Americans have been bombarded by mainstream media coverage over the past few weeks reporting that the Trump administration is allowing states to impose a work requirement for Medicaid, but this is not the extent of what some groups want.
Nicholas Horton of the Foundation for Government Accountability (FGA) says that a number of states have some plans of their own regarding what is left of the so-called Affordable Care Act.
"In states that expanded Medicaid, there's a couple things that they can do," Horton informed. "For one, freeze enrollment to say that 'we're not going to sign up any more people in the Obamacare Medicaid expansion.'"
According to Horton, these states are signing up on average more than twice as many non-disabled adults as they said they would. This – in and of itself – he says, leads to massive cost-overruns.
"So, stopping enrollment – kind of stopping the bleeding – I think, is really step one," the government watchdog emphasized. "Work requirements are great, and I think in any state – whether you've expanded Medicaid or not – [we should be] making sure that people on Medicaid actually qualify for Medicaid."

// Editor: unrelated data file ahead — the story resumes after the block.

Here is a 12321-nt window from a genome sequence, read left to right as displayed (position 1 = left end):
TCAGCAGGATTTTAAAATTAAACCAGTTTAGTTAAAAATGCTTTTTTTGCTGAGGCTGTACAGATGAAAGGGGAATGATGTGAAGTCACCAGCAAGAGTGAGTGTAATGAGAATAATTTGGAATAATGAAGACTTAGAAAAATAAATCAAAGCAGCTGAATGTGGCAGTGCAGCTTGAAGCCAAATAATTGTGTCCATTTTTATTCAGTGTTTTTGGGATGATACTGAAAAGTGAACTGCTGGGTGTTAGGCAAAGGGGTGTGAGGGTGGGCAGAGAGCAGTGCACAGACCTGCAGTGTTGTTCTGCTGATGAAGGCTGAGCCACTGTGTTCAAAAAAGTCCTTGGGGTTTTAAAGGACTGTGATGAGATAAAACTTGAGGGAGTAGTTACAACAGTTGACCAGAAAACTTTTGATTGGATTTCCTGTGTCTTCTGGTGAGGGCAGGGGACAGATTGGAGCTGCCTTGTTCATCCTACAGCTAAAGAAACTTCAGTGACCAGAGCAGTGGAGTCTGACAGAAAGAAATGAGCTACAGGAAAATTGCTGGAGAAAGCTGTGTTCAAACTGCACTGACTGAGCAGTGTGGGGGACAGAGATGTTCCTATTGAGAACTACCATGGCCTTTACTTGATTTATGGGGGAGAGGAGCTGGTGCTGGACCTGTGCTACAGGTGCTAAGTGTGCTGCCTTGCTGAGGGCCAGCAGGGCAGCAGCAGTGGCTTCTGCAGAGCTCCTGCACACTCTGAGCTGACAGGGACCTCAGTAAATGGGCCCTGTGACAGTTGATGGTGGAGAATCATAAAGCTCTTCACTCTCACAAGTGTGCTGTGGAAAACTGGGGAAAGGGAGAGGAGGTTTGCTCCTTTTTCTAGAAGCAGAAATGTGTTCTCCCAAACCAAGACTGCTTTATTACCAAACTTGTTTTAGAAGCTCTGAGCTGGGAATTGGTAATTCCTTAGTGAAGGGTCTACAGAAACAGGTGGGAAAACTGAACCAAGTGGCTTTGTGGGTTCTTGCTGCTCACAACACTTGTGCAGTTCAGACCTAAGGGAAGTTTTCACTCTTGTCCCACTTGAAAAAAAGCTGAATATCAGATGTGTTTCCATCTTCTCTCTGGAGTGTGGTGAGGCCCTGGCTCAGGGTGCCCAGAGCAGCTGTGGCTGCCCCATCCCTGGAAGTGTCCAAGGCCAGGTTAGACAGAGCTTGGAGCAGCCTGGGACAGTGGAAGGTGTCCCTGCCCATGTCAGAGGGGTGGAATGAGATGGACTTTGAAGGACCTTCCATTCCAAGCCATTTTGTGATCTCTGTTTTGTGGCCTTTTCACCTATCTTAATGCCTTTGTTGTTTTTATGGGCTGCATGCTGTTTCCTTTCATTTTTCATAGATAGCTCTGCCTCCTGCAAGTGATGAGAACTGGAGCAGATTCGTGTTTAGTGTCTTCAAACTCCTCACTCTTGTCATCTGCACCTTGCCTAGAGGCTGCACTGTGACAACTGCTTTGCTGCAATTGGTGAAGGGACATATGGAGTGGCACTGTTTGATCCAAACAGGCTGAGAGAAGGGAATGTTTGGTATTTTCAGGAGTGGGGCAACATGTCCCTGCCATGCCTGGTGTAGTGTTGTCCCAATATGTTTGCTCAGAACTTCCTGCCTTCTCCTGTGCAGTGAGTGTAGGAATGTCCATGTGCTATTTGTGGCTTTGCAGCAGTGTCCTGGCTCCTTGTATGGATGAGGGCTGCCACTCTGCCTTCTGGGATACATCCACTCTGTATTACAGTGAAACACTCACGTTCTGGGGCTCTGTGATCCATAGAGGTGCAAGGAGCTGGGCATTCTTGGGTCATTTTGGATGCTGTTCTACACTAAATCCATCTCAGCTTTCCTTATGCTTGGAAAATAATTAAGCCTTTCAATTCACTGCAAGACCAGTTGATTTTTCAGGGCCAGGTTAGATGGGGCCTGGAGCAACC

Horton pointed to his home state of Arkansas as an example.
"Just a few weeks ago, the governor announced the removal of 80,000 people who were on our Medicaid program but didn't qualify," he recounted. "Eighty thousand people – and that's all money that could and should go to people that truly qualify, that truly need help, so making sure that states are monitoring, verifying eligibility, and cracking down on welfare fraud is one of the most important things people can do."
According to a recent telephone and online survey from Rasmussen Reports, 64 percent of American adults believe that childless, able-bodied adults in their home state should be required to work as a condition for receiving Medicaid.
Meanwhile, Kentucky Medicaid beneficiaries have filed a lawsuit against the Trump administration, challenging it over the work requirements.